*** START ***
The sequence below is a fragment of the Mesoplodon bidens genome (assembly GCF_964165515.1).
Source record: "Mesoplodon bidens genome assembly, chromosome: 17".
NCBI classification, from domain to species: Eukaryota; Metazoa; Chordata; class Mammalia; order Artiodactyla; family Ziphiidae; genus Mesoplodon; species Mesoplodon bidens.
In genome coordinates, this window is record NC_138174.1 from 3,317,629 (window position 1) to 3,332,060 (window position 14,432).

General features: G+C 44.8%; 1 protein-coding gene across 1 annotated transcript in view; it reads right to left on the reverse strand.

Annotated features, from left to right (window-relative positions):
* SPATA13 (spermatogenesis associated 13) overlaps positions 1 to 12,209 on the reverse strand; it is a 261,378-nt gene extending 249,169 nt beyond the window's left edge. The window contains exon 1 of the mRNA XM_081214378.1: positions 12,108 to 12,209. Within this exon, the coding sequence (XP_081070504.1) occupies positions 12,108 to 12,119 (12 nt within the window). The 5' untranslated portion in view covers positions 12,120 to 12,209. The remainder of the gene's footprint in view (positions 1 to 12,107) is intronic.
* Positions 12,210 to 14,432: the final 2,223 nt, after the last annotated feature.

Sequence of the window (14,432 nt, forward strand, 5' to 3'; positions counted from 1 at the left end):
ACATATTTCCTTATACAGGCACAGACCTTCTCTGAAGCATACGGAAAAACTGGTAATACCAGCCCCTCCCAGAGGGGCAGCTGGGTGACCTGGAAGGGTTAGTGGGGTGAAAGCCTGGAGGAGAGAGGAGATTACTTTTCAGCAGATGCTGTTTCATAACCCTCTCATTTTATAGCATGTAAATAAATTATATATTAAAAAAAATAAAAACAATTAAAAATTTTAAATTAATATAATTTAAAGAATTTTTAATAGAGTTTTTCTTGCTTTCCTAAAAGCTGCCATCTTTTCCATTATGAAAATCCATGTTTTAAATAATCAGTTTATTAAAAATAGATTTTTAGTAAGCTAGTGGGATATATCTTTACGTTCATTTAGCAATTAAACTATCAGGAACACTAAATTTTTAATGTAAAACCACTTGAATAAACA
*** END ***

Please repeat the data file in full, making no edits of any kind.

The sequence below is a fragment of the Mesoplodon bidens genome (assembly GCF_964165515.1).
Source record: "Mesoplodon bidens genome assembly, chromosome: 17".
NCBI classification, from domain to species: Eukaryota; Metazoa; Chordata; class Mammalia; order Artiodactyla; family Ziphiidae; genus Mesoplodon; species Mesoplodon bidens.
In genome coordinates, this window is record NC_138174.1 from 3,317,629 (window position 1) to 3,332,060 (window position 14,432).

General features: G+C 44.8%; 1 protein-coding gene across 1 annotated transcript in view; it reads right to left on the reverse strand.

Annotated features, from left to right (window-relative positions):
* SPATA13 (spermatogenesis associated 13) overlaps positions 1 to 12,209 on the reverse strand; it is a 261,378-nt gene extending 249,169 nt beyond the window's left edge. The window contains exon 1 of the mRNA XM_081214378.1: positions 12,108 to 12,209. Within this exon, the coding sequence (XP_081070504.1) occupies positions 12,108 to 12,119 (12 nt within the window). The 5' untranslated portion in view covers positions 12,120 to 12,209. The remainder of the gene's footprint in view (positions 1 to 12,107) is intronic.
* Positions 12,210 to 14,432: the final 2,223 nt, after the last annotated feature.

Sequence of the window (14,432 nt, forward strand, 5' to 3'; positions counted from 1 at the left end):
ACATATTTCCTTATACAGGCACAGACCTTCTCTGAAGCATACGGAAAAACTGGTAATACCAGCCCCTCCCAGAGGGGCAGCTGGGTGACCTGGAAGGGTTAGTGGGGTGAAAGCCTGGAGGAGAGAGGAGATTACTTTTCAGCAGATGCTGTTTCATAACCCTCTCATTTTATAGCATGTAAATAAATTATATATTAAAAAAAATAAAAACAATTAAAAATTTTAAATTAATATAATTTAAAGAATTTTTAATAGAGTTTTTCTTGCTTTCCTAAAAGCTGCCATCTTTTCCATTATGAAAATCCATGTTTTAAATAATCAGTTTATTAAAAATAGATTTTTAGTAAGCTAGTGGGATATATCTTTACGTTCATTTAGCAATTAAACTATCAGGAACACTAAATTTTTAATGTAAAACCACTTGAATAAACA